I can also spend whole weeks alone without feeling lonely. And there’s this quiet that comes over me when I’m not in the mood to talk because I no longer feel as if it’s my responsibility to make sure everyone else is having a good time. I’ve relaxed into my personality like a big armchair. I’ve got so much better about asking about other people’s lives rather than just monologuing about my own problems. There are small changes too, like how I’ve not been making as much time for films as I’d like or how for some reason every book I get lost in is a class-driven narrative about a babysitter. 
“You should be setting the parameters of what you want,” my friend continues. “Don’t let him dictate the terms of your life – because he’s certainly not being dictated by yours. Although I do agree with him, or your idea of him, that it was good you didn’t kiss that guy.”
I think about what those parameters would be, what I, the me without him, would want from a relationship. Someone who makes me laugh until my lungs feel itchy and asthmatic. But not a class clown guy who performs to everyone because I imagine it would be hard to reserve any attention for yourself. Someone who isn’t a writer to prevent all of our conversations from turning into this creative back and forth — I don’t want date night to feel like a seminar. Someone who would be really nice to my friends and love chatting about random stuff with them like Met Gala dresses and how all people either look like rats or pigs (I swear). Someone probably with a shaved head and probably with a little earring, and probably a fleece also.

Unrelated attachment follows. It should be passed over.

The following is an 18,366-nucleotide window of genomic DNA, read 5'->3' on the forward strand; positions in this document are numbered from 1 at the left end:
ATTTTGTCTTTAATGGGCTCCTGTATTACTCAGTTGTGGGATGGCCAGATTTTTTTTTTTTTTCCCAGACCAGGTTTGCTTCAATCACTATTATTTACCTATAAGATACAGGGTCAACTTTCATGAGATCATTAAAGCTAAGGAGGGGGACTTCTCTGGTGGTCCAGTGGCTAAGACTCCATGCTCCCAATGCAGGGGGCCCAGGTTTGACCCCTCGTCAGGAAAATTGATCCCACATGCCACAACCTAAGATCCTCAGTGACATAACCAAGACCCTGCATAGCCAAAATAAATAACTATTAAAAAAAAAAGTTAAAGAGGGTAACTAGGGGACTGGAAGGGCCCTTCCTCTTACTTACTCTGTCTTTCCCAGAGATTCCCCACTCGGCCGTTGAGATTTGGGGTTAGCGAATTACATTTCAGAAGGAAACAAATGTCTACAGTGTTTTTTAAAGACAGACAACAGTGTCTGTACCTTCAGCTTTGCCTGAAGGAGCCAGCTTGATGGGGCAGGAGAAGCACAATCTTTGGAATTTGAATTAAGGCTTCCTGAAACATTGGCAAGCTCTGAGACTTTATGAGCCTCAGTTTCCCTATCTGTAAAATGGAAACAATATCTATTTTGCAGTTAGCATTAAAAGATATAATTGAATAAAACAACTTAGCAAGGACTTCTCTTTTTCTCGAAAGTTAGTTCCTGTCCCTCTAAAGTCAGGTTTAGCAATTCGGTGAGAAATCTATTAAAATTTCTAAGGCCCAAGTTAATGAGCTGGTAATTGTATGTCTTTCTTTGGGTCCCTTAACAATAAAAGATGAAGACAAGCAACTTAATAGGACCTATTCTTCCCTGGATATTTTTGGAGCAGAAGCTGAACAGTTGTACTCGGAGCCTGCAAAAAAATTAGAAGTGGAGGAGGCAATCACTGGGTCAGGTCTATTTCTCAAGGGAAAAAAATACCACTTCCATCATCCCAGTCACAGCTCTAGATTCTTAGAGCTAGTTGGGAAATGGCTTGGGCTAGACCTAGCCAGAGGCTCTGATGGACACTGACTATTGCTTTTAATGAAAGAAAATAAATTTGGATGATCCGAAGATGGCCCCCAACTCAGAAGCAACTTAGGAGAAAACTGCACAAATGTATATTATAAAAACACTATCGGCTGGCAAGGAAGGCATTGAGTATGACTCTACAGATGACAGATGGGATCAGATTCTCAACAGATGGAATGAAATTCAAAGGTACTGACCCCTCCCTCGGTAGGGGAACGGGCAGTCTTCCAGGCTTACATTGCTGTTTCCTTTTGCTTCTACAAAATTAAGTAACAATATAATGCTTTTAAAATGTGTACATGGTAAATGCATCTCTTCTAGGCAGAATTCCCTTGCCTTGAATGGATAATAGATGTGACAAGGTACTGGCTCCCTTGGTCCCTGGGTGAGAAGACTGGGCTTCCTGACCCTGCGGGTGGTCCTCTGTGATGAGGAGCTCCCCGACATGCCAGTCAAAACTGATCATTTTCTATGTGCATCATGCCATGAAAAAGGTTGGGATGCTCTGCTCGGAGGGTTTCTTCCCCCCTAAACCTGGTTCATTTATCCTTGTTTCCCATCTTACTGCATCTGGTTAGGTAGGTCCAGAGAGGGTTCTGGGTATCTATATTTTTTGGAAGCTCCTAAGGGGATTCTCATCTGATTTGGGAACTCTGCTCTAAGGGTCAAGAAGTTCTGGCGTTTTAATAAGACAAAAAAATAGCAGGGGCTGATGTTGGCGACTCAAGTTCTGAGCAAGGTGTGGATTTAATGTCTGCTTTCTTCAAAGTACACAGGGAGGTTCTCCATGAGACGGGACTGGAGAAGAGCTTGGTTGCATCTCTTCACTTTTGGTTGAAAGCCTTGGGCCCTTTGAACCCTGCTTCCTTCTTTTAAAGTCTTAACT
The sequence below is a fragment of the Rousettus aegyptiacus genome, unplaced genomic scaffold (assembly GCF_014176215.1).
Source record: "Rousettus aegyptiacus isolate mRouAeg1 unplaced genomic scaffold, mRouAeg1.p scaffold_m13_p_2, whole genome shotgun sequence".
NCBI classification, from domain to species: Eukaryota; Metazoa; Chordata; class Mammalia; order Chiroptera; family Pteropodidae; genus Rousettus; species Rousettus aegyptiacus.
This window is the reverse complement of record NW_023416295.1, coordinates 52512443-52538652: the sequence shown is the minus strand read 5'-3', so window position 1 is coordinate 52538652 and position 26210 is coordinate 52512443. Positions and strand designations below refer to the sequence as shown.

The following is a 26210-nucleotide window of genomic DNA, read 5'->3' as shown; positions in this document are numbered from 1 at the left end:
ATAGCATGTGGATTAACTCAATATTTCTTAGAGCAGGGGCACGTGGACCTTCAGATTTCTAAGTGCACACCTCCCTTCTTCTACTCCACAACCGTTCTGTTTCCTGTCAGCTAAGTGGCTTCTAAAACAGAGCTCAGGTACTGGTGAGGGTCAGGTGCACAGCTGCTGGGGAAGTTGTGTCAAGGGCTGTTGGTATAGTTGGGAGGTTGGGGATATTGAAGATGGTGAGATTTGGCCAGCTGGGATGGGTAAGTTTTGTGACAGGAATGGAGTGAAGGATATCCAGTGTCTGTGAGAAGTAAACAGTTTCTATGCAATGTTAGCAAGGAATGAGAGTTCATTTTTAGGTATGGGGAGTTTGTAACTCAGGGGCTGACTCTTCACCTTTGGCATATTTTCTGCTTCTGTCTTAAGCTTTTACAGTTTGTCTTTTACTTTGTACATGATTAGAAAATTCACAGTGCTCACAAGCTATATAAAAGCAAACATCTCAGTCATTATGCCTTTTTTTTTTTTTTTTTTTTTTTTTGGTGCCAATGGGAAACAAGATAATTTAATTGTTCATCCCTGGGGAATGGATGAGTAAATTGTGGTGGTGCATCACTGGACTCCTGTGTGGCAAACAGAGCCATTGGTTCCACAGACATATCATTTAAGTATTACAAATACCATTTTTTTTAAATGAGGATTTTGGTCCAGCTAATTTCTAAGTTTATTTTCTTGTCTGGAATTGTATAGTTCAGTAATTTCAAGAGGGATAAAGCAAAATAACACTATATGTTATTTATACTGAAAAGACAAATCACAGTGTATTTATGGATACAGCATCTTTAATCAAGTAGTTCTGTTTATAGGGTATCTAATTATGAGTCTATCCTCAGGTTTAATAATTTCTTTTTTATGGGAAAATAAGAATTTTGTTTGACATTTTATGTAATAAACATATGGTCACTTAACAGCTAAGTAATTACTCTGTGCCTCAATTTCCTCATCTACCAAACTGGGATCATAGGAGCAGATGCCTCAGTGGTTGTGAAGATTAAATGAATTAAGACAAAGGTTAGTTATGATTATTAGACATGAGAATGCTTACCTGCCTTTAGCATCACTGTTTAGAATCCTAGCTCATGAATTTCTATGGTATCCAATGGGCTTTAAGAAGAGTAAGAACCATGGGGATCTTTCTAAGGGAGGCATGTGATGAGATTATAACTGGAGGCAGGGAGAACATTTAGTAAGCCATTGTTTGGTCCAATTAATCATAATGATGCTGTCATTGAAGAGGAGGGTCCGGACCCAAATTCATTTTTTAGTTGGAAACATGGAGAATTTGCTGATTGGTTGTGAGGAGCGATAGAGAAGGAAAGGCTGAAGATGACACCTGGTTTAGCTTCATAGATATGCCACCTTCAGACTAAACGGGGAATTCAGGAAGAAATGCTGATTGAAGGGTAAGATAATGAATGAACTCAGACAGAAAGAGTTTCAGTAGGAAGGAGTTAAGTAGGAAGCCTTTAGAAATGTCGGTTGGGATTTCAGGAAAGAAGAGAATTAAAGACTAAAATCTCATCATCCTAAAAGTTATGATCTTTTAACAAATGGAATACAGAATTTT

But also they could be none of those things – they could be an unfunny writer who doesn’t get on with my friends, I just want someone to make me fizz with feeling, to make me like them so much it feels like someone’s sawing at my stomach. A guy who I can be myself around, who I can carry on with in the silly outfits and the silly opinions, someone that never becomes the yardstick of anything, because I realize now it should be me doing that for myself.
Understanding this, I see that the advice my mum gave me isn't quite right – it should be: “You probably won’t ever be fully over him until you love yourself,” not “until you love someone else.” And if my ex-boyfriend's voice was still there, it would have laughed at that line because it’s so sentimental. But I can’t hear him right now, so I repeat it again because I like it, and that’s all that matters.
Notes on Heartbreak by Annie Lord was published June, 23, 2022 by Trapeze available in Hardback, eBook, and audio for $18.16.